WeatherWebb

Making the weather more accessible

Blogs

I thought it was about time I took up writing blogs again about the weather and other georgaphical stuff, so here you go… I’ll try and write one a week 🙂

Life in the day of a meteorologist

When I’m in a taxi, talking to a waitress or chatting with someone at the gym and I say that I’m a weather forecaster they always say how great that is, but when I say I have to work 12 hour night shifts, weekends and holidays they seem surprised, they always assume a weather forecast has […]

Posted in 04 April 2015, 2015, blog | Leave a comment

Women in weather

I finished work at 8am this morning so didn’t want to do anything too strenuous this afternoon, but I did attend a brilliant webinar run by Northrop Grumman about “Women in Weather”. The hangout/webinar was organised after the National Science Foundation found out that only 14% of the 14,000 professionals employed in atmospheric sciences were […]

Posted in 03 March 2015, 2015, blog | Leave a comment

What is the spring equinox?

As I was working at the weekend, I wrote a blog on MeteoGroup’s WeatherCast website about the spring equinox that occurred last night. You can read my story here: What is the spring equinox? You can find a list of my other stories on the WeatherCast website here: Published articles

Posted in 03 March 2015, 2015, blog | Leave a comment

Why do weather forecasts vary so much?

There are many different sources for checking the UK weather, whether it be reading the paper, checking an app, watching the weather forecast on the TV or listening to the radio as shown below, but it’s been noticed recently that the forecasts can often be very different! The 4 main weather forecasting companies in the […]

Posted in 03 March 2015, 2015, blog | Leave a comment

Frontal systems & troughs

In previous weeks I have blogged about pressure systems and air masses, but this week I thought I’d discuss frontal systems. There are three types of frontal system; occluded, warm and cold. A frontal system or weather front can be defined as a boundary that separates two different air masses and they are often associated […]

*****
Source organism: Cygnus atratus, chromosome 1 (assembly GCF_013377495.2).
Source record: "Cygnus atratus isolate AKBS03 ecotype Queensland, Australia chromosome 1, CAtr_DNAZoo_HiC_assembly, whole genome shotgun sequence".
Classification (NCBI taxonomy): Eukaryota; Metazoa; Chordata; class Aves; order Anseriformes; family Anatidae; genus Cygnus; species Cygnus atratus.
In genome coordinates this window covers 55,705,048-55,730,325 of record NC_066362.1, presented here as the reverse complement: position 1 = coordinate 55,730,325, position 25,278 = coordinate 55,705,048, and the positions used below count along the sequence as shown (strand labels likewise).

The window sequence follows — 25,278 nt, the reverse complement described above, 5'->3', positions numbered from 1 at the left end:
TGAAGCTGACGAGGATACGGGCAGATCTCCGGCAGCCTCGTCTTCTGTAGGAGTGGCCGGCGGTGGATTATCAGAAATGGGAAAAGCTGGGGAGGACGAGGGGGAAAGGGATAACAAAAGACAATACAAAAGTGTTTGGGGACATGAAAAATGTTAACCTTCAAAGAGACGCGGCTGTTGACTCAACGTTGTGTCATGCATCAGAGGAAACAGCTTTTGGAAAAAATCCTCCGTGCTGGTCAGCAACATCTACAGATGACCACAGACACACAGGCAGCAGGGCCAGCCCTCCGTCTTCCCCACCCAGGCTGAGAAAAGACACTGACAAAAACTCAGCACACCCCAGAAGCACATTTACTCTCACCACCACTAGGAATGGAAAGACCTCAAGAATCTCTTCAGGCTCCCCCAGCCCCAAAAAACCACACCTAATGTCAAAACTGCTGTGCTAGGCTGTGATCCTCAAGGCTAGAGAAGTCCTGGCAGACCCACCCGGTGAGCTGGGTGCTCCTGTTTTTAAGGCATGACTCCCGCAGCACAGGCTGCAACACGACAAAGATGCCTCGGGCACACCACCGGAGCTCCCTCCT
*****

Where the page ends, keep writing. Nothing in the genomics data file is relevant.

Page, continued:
Posted in 03 March 2015, 2015, blog | Leave a comment

First signs of spring

As I was working at the weekend, I wrote a blog on MeteoGroup’s WeatherCast website about the first signs of spring and daytime heating. You can read my story here: First signs of Spring   You can find a list of my other stories on the WeatherCast website here: Published articles

Posted in 03 March 2015, 2015, blog | Leave a comment

The UK’s air masses

The UK’s weather is often a discussed, mainly because it is so changeable. In one day you can see sunshine, rain, snow, thunder and strong winds. The reason the British weather changes so much is for several reasons, such as; we’re an island, we’re often under the path of the jet stream, we’re affected by 6 […]

Posted in 02 February 2015, 2015, blog | Leave a comment

Pressure, highs and lows

In the past year I have seen the media explain normal weather conditions as some very strange things. Recently, the “Weather bomb” has become a new definition, which is more understandable then some media phrases as the word bomb as a news headline could alarm a few people, but it did seem to be thrown […]

Posted in 02 February 2015, 2015, blog | Leave a comment

Groundhog Day, Phil says 6 more weeks of winter

Today, the 2nd February, marks Groundhog day in many parts of America, but especially Punxsutawney.  The people of Punxsutawney, Pennsylvania have been celebrating the Folk Lore Celebration, Groundhog day, since 1886. The whole day revolves around Phil, the weather forecasting groundhog. According to the stories, Phil drank the “elixir of life” and has therefore been […]

Posted in 02 February 2015, 2015, blog | Leave a comment

Are plants adapting to climate change?

The answer is easy, yes, plants are adapting to climate change, and the proof of this is in our gardens, parks and woods now. This winter began unseasonably mild, but has gradually turned colder with temperatures closer to or sometimes below the seasonal average. We’ve had several hard frosts in the past month with temperatures […]

Posted in 01 January 2015, 2015, blog | Leave a comment